Mr. President, Judge John Roberts is indeed an outstanding choice to be the 17th Chief Justice of the United States. He is one of our nation’s top legal minds, and as the American public has learned, he is a man of great intelligence and skill who will serve our country with the same integrity that has been the hallmark of his professional career.
In fact, it is hard to think of anyone who is more qualified to lead this nation’s High Court. Soon after graduating magna cum laude from Harvard Law School, where he was managing editor of the Harvard Law Review. Roberts clerked for then-Associate Justice Rehnquist – a man whom he deeply admired. He worked in various legal capacities in the Reagan Administration and later entered private practice. Just two years ago, the Senate confirmed John Roberts for a seat on the D.C. Circuit Court of Appeals.
In his distinguished career, including his tenure as a government lawyer, John Roberts has argued a remarkable 39 cases before the Supreme Court. The issues at the heart of these cases have spanned the legal spectrum – from healthcare law to Indian law, environmental law to labor law, and many, many other areas of the law as well.
In his Senate confirmation hearings last week, John Roberts reinforced that he will be the kind of Chief Justice America needs and deserves. Undergoing hours upon hours of questioning, Judge Roberts maintained a steady, even temperament. He politely and respectfully answered more than 500 questions – and amazingly without much of a glance at notes. Most importantly, Judge Roberts revealed a great deal about how he views the judicial role. He emphasized that he is committed to the rule of law, not to his personal preferences or views. He emphasized his belief that judges are not politicians or legislators and that the role of a judge is limited. I wholeheartedly agree with Judge Roberts’ assessment of the appropriate role of judges, and I am confident that he will strictly uphold the law and not attempt to legislate his own personal views from the bench.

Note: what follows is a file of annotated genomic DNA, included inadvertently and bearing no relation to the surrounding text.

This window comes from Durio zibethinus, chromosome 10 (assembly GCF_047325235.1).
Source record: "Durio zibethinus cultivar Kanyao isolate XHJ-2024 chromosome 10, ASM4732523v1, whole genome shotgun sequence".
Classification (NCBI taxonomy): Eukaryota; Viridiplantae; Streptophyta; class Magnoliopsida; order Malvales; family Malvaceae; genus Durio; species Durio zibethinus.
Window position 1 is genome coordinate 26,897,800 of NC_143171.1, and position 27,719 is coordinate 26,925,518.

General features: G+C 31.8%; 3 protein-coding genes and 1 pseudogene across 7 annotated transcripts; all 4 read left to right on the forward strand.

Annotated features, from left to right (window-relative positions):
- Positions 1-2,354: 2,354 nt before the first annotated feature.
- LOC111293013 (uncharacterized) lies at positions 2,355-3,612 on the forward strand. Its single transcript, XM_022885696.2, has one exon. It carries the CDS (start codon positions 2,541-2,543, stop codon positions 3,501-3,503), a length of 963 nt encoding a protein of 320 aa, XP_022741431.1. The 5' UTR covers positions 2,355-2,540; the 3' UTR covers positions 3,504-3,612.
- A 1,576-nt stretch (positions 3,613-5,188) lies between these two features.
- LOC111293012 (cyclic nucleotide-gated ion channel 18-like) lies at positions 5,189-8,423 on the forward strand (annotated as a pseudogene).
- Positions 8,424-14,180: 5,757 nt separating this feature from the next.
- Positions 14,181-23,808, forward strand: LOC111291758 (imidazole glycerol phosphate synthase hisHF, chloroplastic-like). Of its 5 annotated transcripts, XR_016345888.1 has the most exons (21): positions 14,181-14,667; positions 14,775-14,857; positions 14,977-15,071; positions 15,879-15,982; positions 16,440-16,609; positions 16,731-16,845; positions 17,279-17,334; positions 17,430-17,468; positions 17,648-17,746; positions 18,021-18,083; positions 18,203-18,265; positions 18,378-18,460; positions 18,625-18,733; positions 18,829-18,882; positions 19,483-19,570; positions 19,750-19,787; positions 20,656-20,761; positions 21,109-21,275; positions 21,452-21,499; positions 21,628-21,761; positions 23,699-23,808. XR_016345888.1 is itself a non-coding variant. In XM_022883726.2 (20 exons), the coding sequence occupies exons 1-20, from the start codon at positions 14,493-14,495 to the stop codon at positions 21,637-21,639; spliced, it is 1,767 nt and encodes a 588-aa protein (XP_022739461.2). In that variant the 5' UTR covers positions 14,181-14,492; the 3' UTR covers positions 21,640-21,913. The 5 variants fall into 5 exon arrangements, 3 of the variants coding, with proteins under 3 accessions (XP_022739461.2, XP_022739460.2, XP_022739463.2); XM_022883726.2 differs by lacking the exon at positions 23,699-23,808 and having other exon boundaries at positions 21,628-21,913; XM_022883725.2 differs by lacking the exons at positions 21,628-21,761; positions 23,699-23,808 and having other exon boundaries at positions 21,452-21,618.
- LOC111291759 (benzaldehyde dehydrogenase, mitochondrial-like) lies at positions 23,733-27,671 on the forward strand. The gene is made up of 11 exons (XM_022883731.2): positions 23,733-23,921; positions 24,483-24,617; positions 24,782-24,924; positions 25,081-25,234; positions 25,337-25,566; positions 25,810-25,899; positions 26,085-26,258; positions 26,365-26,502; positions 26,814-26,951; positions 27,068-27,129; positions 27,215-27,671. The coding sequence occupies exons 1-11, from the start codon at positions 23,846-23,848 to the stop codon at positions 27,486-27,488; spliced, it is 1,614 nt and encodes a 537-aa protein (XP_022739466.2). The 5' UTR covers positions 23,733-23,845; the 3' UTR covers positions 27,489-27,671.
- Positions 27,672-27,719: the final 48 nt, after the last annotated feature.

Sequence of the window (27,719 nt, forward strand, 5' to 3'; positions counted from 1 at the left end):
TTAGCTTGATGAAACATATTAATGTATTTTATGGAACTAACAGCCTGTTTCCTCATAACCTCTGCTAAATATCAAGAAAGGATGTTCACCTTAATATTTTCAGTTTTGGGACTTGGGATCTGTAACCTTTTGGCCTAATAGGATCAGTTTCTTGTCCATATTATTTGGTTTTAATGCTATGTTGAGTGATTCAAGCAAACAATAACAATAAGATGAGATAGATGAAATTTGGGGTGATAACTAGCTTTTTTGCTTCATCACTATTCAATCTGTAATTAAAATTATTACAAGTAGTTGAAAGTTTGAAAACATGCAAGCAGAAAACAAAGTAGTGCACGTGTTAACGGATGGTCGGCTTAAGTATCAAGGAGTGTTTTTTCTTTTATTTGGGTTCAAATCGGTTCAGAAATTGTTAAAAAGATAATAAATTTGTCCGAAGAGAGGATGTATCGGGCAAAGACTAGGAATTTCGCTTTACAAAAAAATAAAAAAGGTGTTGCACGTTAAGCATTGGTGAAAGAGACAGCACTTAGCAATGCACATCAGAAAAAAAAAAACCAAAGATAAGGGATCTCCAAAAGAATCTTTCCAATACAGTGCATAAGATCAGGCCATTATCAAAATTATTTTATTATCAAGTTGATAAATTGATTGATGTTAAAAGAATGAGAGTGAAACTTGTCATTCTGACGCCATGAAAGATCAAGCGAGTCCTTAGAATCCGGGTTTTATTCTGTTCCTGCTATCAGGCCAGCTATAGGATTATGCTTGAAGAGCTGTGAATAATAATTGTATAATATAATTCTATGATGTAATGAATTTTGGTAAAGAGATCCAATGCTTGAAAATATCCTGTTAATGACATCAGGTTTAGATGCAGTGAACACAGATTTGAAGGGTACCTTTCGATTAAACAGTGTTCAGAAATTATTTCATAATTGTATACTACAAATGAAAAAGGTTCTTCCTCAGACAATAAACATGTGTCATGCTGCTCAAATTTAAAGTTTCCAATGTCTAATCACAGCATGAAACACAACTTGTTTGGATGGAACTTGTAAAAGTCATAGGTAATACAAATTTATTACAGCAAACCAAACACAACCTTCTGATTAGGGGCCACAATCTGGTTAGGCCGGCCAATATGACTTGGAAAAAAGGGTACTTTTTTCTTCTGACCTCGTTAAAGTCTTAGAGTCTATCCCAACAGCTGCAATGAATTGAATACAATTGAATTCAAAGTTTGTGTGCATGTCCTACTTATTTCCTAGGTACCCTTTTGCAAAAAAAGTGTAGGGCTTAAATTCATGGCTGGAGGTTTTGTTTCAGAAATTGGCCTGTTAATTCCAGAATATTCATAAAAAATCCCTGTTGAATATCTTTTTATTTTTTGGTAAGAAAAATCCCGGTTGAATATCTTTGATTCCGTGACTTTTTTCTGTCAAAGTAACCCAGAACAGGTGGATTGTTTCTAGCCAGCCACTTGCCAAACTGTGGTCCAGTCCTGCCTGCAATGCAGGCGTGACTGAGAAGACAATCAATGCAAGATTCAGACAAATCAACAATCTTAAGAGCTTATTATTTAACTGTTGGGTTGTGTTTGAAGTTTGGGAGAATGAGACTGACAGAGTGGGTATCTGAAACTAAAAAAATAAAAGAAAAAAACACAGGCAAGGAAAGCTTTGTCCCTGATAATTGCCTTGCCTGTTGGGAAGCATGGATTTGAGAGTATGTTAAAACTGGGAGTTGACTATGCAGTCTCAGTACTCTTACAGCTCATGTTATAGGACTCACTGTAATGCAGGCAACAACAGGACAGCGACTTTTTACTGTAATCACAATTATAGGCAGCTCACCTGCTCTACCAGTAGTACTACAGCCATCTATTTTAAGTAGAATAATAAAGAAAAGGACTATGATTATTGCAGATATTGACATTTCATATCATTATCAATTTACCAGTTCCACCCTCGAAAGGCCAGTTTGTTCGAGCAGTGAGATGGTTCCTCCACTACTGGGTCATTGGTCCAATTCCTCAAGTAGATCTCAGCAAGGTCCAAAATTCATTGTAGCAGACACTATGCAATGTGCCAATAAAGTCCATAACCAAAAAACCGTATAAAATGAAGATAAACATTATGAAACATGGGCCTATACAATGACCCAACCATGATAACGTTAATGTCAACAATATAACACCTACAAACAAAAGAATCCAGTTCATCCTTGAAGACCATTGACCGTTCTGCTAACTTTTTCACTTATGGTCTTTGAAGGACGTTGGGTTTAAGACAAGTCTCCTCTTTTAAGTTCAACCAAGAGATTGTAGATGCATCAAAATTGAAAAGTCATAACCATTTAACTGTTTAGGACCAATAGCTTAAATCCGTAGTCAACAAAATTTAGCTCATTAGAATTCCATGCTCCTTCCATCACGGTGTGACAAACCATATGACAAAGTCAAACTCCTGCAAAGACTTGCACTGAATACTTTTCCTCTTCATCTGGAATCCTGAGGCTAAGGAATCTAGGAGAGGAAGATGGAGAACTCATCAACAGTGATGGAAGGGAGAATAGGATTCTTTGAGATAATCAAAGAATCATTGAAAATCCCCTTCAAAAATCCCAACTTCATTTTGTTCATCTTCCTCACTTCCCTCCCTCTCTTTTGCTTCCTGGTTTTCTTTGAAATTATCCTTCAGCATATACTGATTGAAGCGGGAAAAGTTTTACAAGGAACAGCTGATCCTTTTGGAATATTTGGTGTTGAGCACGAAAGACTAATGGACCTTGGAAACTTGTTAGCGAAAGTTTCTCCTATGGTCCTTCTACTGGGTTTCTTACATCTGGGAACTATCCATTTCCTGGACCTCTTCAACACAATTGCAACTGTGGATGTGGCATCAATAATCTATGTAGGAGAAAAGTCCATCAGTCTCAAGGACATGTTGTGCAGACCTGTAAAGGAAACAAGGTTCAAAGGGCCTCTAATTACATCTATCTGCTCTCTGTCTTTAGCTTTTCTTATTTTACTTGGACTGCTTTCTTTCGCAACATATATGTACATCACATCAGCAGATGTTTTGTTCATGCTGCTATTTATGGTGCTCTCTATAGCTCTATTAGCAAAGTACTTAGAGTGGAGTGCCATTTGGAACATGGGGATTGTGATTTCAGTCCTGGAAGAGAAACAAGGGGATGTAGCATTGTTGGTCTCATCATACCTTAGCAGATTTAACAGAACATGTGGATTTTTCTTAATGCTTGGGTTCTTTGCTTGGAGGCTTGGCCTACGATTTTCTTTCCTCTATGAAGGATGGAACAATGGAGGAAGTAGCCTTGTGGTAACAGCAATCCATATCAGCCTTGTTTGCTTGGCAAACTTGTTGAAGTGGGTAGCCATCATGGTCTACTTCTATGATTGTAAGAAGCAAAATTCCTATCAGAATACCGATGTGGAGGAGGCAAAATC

I can think of no vote more important, save a declaration of war, than giving advice and consent to a nominee for Chief Justice of the United States. This has been a fair process, and the Judiciary Committee held extensive and meaningful hearings. Over the course of the last week, the Senate has conducted a spirited debate on the qualifications of John Roberts to be the next Chief Justice. And today, we will give him an up or down vote.
I am very pleased that my colleagues have proceeded expeditiously on the nomination of Judge Roberts, as it is of utmost importance that this nation’s High Court have a new Chief Justice before the start of the court’s fall term.
For many in this chamber, today’s vote will be the only time in their entire Senate careers that they provide advice and consent on a nominee to be Chief Justice. I commend my colleagues who have risen above the normal day-to-day politics of this institution. But still, there are some of you who question how Judge Roberts will vote on specific cases in the future. Others of you may also be swayed by the passions of partisans.
But none have questioned Judge Robert’s integrity. None have questioned his temperament. None have questioned his intellectual ability. And none have questioned his qualifications. These are the traditional measures the Senate has looked to when evaluating a judicial nomination of this importance. I would ask that my fellow Senators look to these time-tested standards and vote to confirm John Roberts as Chief Justice of the United States.